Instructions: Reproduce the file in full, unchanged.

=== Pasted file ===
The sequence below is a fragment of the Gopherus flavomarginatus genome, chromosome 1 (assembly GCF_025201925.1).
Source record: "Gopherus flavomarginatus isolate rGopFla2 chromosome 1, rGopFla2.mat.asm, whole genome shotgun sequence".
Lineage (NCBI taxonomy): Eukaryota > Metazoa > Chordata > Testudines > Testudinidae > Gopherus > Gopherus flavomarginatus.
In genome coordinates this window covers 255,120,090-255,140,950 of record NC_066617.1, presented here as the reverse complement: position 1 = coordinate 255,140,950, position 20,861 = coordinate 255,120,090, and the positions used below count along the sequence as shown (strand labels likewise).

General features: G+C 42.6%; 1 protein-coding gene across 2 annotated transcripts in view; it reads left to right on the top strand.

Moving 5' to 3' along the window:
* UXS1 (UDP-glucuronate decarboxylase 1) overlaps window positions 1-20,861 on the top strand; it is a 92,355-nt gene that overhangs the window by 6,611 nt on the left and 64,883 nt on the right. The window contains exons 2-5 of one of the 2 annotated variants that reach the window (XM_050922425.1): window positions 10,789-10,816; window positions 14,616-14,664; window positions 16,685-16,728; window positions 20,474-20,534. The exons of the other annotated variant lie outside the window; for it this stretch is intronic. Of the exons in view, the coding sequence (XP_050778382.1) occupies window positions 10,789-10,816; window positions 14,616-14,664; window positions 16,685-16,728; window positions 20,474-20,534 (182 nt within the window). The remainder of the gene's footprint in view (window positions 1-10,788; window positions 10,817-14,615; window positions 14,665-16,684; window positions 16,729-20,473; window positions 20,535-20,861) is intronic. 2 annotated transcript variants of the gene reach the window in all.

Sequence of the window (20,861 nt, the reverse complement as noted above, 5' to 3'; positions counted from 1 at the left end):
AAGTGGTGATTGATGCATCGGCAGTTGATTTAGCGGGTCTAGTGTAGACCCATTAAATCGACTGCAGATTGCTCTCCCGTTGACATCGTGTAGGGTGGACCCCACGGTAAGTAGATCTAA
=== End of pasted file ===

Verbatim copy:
The sequence below is a fragment of the Gopherus flavomarginatus genome, chromosome 1 (assembly GCF_025201925.1).
Source record: "Gopherus flavomarginatus isolate rGopFla2 chromosome 1, rGopFla2.mat.asm, whole genome shotgun sequence".
Lineage (NCBI taxonomy): Eukaryota > Metazoa > Chordata > Testudines > Testudinidae > Gopherus > Gopherus flavomarginatus.
In genome coordinates this window covers 255,120,090-255,140,950 of record NC_066617.1, presented here as the reverse complement: position 1 = coordinate 255,140,950, position 20,861 = coordinate 255,120,090, and the positions used below count along the sequence as shown (strand labels likewise).

General features: G+C 42.6%; 1 protein-coding gene across 2 annotated transcripts in view; it reads left to right on the top strand.

Moving 5' to 3' along the window:
* UXS1 (UDP-glucuronate decarboxylase 1) overlaps window positions 1-20,861 on the top strand; it is a 92,355-nt gene that overhangs the window by 6,611 nt on the left and 64,883 nt on the right. The window contains exons 2-5 of one of the 2 annotated variants that reach the window (XM_050922425.1): window positions 10,789-10,816; window positions 14,616-14,664; window positions 16,685-16,728; window positions 20,474-20,534. The exons of the other annotated variant lie outside the window; for it this stretch is intronic. Of the exons in view, the coding sequence (XP_050778382.1) occupies window positions 10,789-10,816; window positions 14,616-14,664; window positions 16,685-16,728; window positions 20,474-20,534 (182 nt within the window). The remainder of the gene's footprint in view (window positions 1-10,788; window positions 10,817-14,615; window positions 14,665-16,684; window positions 16,729-20,473; window positions 20,535-20,861) is intronic. 2 annotated transcript variants of the gene reach the window in all.

Sequence of the window (20,861 nt, the reverse complement as noted above, 5' to 3'; positions counted from 1 at the left end):
AAGTGGTGATTGATGCATCGGCAGTTGATTTAGCGGGTCTAGTGTAGACCCATTAAATCGACTGCAGATTGCTCTCCCGTTGACATCGTGTAGGGTGGACCCCACGGTAAGTAGATCTAA